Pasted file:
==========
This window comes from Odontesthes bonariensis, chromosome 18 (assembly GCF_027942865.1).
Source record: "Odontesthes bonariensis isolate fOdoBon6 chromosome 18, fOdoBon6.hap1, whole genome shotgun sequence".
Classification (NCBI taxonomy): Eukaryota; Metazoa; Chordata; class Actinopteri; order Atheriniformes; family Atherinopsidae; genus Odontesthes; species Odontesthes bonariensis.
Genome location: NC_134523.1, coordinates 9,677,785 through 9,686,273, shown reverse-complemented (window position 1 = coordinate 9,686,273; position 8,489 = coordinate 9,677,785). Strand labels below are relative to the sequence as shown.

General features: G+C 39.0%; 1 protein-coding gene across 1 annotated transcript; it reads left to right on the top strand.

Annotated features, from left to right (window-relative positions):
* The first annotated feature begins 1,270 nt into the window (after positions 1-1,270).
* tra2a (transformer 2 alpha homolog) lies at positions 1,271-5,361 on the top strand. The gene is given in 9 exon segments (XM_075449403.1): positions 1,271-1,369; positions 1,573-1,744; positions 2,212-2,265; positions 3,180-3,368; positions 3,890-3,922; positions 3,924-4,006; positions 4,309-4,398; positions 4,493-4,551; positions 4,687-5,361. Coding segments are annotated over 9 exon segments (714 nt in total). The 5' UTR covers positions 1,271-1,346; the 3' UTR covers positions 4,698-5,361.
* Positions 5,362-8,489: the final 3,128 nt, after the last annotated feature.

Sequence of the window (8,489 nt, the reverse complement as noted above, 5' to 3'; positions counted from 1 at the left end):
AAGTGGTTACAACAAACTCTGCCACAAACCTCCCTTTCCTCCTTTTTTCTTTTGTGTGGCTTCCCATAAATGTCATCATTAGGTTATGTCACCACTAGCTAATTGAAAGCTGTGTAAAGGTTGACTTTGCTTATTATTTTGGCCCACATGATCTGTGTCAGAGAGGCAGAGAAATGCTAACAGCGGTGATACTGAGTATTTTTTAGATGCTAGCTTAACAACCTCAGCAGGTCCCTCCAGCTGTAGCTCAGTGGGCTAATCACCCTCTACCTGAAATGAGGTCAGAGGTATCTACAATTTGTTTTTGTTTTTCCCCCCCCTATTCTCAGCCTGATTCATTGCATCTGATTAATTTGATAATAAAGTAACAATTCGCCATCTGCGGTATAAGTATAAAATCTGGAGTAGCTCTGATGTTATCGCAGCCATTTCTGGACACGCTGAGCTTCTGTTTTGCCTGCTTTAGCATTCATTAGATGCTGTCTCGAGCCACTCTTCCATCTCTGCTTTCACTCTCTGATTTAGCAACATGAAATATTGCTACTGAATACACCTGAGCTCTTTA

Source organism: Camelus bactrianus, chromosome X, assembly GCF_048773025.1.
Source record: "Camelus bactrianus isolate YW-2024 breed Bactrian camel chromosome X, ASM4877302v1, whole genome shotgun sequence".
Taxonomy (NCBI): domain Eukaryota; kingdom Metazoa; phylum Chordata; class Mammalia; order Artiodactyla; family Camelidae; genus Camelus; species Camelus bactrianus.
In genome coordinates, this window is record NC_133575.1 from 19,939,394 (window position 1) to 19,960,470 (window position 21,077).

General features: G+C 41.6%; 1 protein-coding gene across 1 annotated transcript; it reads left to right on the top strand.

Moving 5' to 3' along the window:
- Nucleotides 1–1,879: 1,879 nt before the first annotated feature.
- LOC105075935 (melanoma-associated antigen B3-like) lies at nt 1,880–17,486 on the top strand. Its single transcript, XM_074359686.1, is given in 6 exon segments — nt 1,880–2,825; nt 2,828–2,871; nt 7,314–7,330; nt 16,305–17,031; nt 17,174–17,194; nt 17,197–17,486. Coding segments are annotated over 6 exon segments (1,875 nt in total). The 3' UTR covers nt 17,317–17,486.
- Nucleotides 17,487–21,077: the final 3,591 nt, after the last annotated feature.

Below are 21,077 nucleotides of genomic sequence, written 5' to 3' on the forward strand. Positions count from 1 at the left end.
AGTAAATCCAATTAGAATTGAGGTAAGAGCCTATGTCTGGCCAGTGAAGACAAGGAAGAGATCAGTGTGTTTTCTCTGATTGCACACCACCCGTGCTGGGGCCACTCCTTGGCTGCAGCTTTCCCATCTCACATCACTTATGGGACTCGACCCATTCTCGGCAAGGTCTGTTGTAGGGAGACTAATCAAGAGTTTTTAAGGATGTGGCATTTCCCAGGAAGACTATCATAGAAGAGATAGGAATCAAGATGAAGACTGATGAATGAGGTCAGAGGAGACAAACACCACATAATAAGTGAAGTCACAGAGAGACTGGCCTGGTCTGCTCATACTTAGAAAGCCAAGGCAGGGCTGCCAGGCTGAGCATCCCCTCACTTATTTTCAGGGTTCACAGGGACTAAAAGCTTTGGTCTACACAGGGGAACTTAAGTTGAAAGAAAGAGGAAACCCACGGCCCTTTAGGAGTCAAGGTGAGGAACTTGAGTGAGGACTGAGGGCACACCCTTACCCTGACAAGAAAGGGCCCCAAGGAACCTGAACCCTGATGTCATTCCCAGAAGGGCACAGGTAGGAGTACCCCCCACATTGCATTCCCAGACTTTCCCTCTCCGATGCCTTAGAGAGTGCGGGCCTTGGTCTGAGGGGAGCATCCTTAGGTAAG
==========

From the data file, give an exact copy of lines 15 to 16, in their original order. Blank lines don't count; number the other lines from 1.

In genome coordinates, this window is record NC_133575.1 from 19,939,394 (window position 1) to 19,960,470 (window position 21,077).

General features: G+C 41.6%; 1 protein-coding gene across 1 annotated transcript; it reads left to right on the top strand.